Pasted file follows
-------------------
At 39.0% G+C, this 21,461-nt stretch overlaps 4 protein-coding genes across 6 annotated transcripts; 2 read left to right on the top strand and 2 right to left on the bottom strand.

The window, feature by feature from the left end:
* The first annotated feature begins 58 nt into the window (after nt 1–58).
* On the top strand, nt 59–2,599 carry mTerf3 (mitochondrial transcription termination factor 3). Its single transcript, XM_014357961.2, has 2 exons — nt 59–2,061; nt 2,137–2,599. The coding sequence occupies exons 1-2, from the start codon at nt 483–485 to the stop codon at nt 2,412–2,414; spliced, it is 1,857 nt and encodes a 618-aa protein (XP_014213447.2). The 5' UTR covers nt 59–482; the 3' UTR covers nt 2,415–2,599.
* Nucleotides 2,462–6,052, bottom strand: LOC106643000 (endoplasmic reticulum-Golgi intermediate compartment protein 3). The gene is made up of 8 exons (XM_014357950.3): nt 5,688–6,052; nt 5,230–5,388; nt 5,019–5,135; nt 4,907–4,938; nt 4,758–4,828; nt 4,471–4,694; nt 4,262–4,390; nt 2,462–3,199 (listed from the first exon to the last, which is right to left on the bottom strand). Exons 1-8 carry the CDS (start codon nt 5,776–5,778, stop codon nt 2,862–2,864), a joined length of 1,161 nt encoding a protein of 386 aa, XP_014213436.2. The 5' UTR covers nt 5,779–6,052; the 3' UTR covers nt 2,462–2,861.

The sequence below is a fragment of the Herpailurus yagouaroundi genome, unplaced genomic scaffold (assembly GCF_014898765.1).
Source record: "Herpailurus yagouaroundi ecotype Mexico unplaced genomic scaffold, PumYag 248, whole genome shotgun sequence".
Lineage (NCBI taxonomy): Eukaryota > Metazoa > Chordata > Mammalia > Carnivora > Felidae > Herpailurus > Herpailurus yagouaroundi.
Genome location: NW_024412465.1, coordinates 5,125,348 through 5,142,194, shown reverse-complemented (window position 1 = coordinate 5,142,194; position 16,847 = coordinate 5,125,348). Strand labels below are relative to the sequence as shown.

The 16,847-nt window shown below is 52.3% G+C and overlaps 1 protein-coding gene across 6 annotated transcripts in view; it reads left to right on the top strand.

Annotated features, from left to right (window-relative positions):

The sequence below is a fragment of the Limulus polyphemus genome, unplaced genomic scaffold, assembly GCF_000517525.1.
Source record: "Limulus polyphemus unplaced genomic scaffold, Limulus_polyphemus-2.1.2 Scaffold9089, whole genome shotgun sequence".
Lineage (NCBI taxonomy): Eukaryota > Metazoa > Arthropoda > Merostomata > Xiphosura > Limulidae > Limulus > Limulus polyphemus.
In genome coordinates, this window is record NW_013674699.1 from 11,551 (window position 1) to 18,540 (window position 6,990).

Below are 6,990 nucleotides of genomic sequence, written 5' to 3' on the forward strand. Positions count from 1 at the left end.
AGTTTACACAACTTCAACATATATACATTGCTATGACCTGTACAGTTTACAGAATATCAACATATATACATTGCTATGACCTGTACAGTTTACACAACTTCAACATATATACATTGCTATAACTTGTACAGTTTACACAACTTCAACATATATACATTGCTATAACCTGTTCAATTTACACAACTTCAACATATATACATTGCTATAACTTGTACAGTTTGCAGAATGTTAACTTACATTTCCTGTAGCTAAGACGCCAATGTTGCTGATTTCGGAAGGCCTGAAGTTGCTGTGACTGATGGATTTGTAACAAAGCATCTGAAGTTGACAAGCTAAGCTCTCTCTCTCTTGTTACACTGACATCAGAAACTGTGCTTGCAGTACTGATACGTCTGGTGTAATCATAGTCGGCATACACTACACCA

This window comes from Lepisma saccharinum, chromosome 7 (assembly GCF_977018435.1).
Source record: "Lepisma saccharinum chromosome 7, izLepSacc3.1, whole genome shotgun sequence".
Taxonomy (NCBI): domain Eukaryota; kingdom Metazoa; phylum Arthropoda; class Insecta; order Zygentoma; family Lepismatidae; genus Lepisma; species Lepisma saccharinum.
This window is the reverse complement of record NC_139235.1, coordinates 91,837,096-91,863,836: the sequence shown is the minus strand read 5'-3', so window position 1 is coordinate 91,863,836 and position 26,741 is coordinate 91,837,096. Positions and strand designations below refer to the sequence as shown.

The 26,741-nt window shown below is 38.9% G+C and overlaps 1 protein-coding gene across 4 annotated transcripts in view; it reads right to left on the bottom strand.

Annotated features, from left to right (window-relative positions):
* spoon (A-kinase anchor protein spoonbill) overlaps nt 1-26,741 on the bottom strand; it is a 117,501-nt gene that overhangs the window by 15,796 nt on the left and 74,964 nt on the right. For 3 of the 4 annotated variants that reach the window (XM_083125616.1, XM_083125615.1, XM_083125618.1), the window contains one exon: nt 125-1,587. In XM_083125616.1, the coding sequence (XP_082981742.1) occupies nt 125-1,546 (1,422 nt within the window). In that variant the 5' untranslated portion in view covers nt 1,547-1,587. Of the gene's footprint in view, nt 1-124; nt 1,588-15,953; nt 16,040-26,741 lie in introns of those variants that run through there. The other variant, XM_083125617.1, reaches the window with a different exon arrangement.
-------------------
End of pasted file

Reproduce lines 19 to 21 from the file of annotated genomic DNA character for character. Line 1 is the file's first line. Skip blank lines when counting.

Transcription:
Source record: "Lepisma saccharinum chromosome 7, izLepSacc3.1, whole genome shotgun sequence".
Taxonomy (NCBI): domain Eukaryota; kingdom Metazoa; phylum Arthropoda; class Insecta; order Zygentoma; family Lepismatidae; genus Lepisma; species Lepisma saccharinum.
This window is the reverse complement of record NC_139235.1, coordinates 91,837,096-91,863,836: the sequence shown is the minus strand read 5'-3', so window position 1 is coordinate 91,863,836 and position 26,741 is coordinate 91,837,096. Positions and strand designations below refer to the sequence as shown.